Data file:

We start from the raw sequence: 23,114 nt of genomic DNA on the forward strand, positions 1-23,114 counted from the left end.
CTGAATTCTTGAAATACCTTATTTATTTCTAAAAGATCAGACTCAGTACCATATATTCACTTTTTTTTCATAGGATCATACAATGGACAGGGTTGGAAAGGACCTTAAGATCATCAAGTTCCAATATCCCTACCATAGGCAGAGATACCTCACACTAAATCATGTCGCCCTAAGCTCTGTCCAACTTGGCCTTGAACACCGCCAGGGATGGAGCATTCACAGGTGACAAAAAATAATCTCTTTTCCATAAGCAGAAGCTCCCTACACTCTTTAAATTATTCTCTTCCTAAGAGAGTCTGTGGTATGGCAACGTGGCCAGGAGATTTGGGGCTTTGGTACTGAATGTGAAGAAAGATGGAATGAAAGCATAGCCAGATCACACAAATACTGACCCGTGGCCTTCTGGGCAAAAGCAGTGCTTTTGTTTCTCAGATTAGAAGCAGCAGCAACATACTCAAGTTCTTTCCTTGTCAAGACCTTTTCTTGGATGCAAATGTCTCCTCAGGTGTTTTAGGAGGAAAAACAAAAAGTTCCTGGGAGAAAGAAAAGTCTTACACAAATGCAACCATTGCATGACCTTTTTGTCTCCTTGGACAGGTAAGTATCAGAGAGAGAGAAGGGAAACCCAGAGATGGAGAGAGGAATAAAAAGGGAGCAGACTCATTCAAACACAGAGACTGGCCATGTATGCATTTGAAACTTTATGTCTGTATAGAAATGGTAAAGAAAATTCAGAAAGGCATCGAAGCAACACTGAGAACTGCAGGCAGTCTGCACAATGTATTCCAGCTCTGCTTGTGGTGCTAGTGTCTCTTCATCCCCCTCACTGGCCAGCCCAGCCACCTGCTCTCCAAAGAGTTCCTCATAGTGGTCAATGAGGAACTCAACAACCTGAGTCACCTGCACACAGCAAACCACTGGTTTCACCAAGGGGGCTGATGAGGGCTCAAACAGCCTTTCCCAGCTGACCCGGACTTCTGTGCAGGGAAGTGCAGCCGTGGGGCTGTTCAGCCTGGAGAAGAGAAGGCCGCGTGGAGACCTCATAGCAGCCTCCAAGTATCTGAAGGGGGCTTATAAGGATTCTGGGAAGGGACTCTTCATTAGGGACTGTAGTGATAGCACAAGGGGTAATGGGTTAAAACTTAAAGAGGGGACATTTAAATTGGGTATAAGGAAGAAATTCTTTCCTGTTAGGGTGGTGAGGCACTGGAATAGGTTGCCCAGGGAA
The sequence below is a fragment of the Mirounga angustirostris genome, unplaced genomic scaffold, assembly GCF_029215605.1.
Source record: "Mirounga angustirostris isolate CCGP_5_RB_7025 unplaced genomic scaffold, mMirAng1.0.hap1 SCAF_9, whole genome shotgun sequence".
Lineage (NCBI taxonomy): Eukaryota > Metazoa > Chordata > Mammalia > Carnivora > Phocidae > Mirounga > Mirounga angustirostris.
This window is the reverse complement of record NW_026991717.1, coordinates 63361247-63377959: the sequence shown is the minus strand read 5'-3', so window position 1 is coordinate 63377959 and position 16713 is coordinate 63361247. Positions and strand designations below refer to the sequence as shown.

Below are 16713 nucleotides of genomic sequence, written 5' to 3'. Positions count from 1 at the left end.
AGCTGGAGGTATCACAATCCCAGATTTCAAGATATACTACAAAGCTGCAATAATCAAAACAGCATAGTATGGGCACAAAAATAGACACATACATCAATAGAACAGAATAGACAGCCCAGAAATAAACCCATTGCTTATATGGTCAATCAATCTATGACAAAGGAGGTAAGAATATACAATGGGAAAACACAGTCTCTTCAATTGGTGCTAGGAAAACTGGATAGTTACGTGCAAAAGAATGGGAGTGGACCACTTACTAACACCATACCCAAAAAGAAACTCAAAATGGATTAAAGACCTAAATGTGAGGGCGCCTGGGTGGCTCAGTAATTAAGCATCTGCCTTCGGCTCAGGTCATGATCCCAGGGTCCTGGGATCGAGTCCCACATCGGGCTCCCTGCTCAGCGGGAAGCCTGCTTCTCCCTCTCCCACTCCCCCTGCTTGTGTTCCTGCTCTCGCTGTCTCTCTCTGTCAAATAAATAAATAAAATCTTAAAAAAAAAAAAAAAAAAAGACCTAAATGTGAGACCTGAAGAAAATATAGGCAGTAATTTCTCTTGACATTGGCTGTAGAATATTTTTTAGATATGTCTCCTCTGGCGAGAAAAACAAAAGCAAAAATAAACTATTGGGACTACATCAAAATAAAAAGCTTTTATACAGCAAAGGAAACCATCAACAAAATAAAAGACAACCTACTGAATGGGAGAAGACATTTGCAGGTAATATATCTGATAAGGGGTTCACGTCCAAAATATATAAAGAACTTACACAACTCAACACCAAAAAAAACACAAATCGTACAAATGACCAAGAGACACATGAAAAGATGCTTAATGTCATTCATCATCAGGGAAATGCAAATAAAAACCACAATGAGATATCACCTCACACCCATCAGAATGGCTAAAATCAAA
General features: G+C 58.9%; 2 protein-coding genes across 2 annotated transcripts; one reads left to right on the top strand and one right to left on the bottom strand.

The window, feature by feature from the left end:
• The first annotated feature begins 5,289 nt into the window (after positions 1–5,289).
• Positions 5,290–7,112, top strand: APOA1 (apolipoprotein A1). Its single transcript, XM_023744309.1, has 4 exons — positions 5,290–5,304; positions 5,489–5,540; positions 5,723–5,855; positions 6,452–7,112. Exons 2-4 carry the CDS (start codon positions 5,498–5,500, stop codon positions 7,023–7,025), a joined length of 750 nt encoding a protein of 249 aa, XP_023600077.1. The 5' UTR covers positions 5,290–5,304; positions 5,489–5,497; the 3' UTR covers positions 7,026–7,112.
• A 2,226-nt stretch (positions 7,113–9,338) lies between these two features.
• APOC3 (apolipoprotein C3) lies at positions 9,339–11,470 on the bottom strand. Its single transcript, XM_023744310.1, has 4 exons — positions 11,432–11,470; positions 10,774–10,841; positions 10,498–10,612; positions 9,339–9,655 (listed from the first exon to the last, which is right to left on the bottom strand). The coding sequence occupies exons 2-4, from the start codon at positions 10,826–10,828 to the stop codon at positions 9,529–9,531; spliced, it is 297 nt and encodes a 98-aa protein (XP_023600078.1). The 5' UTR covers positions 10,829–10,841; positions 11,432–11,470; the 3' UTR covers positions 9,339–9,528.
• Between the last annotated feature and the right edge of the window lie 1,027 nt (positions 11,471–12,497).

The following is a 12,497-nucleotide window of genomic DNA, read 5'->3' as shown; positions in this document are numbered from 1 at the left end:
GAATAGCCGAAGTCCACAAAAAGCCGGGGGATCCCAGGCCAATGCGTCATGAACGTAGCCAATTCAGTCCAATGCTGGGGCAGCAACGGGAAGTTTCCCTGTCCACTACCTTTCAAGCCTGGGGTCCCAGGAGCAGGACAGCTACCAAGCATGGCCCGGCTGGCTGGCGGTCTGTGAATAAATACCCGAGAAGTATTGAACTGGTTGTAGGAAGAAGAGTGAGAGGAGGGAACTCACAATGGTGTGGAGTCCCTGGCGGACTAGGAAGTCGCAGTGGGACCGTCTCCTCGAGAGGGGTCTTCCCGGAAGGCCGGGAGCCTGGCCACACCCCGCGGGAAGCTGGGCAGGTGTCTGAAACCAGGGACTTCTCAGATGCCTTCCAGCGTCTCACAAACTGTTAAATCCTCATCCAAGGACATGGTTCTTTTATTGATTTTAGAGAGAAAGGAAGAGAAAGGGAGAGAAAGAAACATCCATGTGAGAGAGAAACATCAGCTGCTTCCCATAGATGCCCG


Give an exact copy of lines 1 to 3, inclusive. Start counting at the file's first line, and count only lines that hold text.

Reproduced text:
We start from the raw sequence: 23,114 nt of genomic DNA on the forward strand, positions 1-23,114 counted from the left end.
CTGAATTCTTGAAATACCTTATTTATTTCTAAAAGATCAGACTCAGTACCATATATTCACTTTTTTTTCATAGGATCATACAATGGACAGGGTTGGAAAGGACCTTAAGATCATCAAGTTCCAATATCCCTACCATAGGCAGAGATACCTCACACTAAATCATGTCGCCCTAAGCTCTGTCCAACTTGGCCTTGAACACCGCCAGGGATGGAGCATTCACAGGTGACAAAAAATAATCTCTTTTCCATAAGCAGAAGCTCCCTACACTCTTTAAATTATTCTCTTCCTAAGAGAGTCTGTGGTATGGCAACGTGGCCAGGAGATTTGGGGCTTTGGTACTGAATGTGAAGAAAGATGGAATGAAAGCATAGCCAGATCACACAAATACTGACCCGTGGCCTTCTGGGCAAAAGCAGTGCTTTTGTTTCTCAGATTAGAAGCAGCAGCAACATACTCAAGTTCTTTCCTTGTCAAGACCTTTTCTTGGATGCAAATGTCTCCTCAGGTGTTTTAGGAGGAAAAACAAAAAGTTCCTGGGAGAAAGAAAAGTCTTACACAAATGCAACCATTGCATGACCTTTTTGTCTCCTTGGACAGGTAAGTATCAGAGAGAGAGAAGGGAAACCCAGAGATGGAGAGAGGAATAAAAAGGGAGCAGACTCATTCAAACACAGAGACTGGCCATGTATGCATTTGAAACTTTATGTCTGTATAGAAATGGTAAAGAAAATTCAGAAAGGCATCGAAGCAACACTGAGAACTGCAGGCAGTCTGCACAATGTATTCCAGCTCTGCTTGTGGTGCTAGTGTCTCTTCATCCCCCTCACTGGCCAGCCCAGCCACCTGCTCTCCAAAGAGTTCCTCATAGTGGTCAATGAGGAACTCAACAACCTGAGTCACCTGCACACAGCAAACCACTGGTTTCACCAAGGGGGCTGATGAGGGCTCAAACAGCCTTTCCCAGCTGACCCGGACTTCTGTGCAGGGAAGTGCAGCCGTGGGGCTGTTCAGCCTGGAGAAGAGAAGGCCGCGTGGAGACCTCATAGCAGCCTCCAAGTATCTGAAGGGGGCTTATAAGGATTCTGGGAAGGGACTCTTCATTAGGGACTGTAGTGATAGCACAAGGGGTAATGGGTTAAAACTTAAAGAGGGGACATTTAAATTGGGTATAAGGAAGAAATTCTTTCCTGTTAGGGTGGTGAGGCACTGGAATAGGTTGCCCAGGGAA
The sequence below is a fragment of the Mirounga angustirostris genome, unplaced genomic scaffold, assembly GCF_029215605.1.